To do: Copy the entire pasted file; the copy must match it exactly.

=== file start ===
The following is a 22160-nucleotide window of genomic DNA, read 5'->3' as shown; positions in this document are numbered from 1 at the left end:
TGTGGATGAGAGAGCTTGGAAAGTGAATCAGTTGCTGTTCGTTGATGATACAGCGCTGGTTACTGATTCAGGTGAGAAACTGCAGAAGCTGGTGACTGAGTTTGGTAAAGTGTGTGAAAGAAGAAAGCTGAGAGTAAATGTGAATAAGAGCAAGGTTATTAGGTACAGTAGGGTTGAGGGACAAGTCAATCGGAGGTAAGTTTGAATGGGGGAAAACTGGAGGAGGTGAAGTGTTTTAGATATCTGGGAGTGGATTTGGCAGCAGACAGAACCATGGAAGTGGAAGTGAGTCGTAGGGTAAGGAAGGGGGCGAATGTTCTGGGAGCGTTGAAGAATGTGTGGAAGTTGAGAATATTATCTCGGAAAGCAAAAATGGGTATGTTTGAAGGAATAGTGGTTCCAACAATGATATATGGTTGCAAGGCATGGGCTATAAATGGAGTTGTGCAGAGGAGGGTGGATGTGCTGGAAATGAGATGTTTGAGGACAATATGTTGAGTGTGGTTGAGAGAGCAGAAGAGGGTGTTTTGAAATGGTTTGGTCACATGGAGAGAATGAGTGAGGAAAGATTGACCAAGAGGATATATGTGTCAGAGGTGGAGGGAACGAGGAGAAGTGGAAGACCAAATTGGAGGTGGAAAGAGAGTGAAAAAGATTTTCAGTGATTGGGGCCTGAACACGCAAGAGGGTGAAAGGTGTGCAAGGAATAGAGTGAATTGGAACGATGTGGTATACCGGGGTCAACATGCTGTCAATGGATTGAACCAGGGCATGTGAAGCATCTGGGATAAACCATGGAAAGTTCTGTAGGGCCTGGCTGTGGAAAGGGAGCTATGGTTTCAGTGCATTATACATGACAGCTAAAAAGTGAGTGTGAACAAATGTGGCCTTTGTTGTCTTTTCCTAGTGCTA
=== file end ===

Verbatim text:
The following is a 22160-nucleotide window of genomic DNA, read 5'->3' as shown; positions in this document are numbered from 1 at the left end:
TGTGGATGAGAGAGCTTGGAAAGTGAATCAGTTGCTGTTCGTTGATGATACAGCGCTGGTTACTGATTCAGGTGAGAAACTGCAGAAGCTGGTGACTGAGTTTGGTAAAGTGTGTGAAAGAAGAAAGCTGAGAGTAAATGTGAATAAGAGCAAGGTTATTAGGTACAGTAGGGTTGAGGGACAAGTCAATCGGAGGTAAGTTTGAATGGGGGAAAACTGGAGGAGGTGAAGTGTTTTAGATATCTGGGAGTGGATTTGGCAGCAGACAGAACCATGGAAGTGGAAGTGAGTCGTAGGGTAAGGAAGGGGGCGAATGTTCTGGGAGCGTTGAAGAATGTGTGGAAGTTGAGAATATTATCTCGGAAAGCAAAAATGGGTATGTTTGAAGGAATAGTGGTTCCAACAATGATATATGGTTGCAAGGCATGGGCTATAAATGGAGTTGTGCAGAGGAGGGTGGATGTGCTGGAAATGAGATGTTTGAGGACAATATGTTGAGTGTGGTTGAGAGAGCAGAAGAGGGTGTTTTGAAATGGTTTGGTCACATGGAGAGAATGAGTGAGGAAAGATTGACCAAGAGGATATATGTGTCAGAGGTGGAGGGAACGAGGAGAAGTGGAAGACCAAATTGGAGGTGGAAAGAGAGTGAAAAAGATTTTCAGTGATTGGGGCCTGAACACGCAAGAGGGTGAAAGGTGTGCAAGGAATAGAGTGAATTGGAACGATGTGGTATACCGGGGTCAACATGCTGTCAATGGATTGAACCAGGGCATGTGAAGCATCTGGGATAAACCATGGAAAGTTCTGTAGGGCCTGGCTGTGGAAAGGGAGCTATGGTTTCAGTGCATTATACATGACAGCTAAAAAGTGAGTGTGAACAAATGTGGCCTTTGTTGTCTTTTCCTAGTGCTA